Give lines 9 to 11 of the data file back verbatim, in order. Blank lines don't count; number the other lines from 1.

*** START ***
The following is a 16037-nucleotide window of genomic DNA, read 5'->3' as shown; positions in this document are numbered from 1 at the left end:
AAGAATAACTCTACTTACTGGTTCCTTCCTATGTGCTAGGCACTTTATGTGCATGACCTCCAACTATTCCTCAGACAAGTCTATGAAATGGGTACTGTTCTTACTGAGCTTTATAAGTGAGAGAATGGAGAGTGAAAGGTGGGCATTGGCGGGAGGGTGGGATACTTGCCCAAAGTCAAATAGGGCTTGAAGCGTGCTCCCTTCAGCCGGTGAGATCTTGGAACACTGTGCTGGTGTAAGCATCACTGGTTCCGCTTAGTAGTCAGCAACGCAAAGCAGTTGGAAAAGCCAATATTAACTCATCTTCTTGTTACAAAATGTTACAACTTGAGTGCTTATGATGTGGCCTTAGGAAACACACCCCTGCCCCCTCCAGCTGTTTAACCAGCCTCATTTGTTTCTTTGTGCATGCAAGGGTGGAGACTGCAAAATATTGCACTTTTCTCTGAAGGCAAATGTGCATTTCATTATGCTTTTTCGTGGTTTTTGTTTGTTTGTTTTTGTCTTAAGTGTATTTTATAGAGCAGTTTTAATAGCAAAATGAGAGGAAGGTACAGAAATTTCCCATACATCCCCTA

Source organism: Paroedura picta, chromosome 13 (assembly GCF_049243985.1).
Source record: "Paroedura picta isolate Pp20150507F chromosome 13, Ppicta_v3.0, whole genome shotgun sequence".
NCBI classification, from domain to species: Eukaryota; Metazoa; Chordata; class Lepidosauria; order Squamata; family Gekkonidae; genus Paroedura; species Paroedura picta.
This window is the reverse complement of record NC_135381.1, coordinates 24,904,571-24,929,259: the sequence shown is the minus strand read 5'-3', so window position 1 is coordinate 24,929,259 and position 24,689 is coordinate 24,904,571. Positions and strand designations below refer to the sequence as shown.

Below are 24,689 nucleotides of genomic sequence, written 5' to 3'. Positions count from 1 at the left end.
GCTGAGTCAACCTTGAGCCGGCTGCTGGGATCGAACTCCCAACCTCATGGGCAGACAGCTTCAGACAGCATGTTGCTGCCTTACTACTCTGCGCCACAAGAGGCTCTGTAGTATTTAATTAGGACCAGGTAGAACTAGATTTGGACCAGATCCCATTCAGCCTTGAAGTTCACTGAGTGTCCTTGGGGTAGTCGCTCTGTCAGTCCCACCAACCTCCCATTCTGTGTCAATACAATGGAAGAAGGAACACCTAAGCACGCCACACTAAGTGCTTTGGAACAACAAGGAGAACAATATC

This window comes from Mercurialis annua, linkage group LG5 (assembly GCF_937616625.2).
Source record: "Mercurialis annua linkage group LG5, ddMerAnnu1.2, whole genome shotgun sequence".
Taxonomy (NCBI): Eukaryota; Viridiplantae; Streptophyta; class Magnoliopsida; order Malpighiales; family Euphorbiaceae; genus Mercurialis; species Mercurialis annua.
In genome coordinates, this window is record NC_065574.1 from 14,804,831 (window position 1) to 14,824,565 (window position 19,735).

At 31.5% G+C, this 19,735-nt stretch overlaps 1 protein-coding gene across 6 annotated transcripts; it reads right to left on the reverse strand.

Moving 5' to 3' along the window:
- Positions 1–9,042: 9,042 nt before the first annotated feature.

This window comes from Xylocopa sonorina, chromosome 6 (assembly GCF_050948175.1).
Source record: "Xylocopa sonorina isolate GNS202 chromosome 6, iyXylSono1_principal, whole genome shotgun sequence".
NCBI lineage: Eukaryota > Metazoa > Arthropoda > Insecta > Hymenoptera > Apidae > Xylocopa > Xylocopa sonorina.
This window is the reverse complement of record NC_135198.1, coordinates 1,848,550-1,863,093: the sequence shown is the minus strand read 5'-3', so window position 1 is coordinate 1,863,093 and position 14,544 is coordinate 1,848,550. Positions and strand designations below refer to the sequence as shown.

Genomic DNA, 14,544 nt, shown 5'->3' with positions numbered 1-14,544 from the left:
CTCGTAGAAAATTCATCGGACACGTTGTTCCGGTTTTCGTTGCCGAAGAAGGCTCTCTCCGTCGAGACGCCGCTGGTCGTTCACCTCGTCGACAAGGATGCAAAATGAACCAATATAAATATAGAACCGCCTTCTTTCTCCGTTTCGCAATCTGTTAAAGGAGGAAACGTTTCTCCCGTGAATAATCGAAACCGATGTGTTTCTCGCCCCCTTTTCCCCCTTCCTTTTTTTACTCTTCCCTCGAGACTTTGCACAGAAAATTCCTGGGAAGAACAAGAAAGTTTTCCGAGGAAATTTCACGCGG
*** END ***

This window comes from Mercurialis annua, linkage group LG5 (assembly GCF_937616625.2).
Source record: "Mercurialis annua linkage group LG5, ddMerAnnu1.2, whole genome shotgun sequence".
Taxonomy (NCBI): Eukaryota; Viridiplantae; Streptophyta; class Magnoliopsida; order Malpighiales; family Euphorbiaceae; genus Mercurialis; species Mercurialis annua.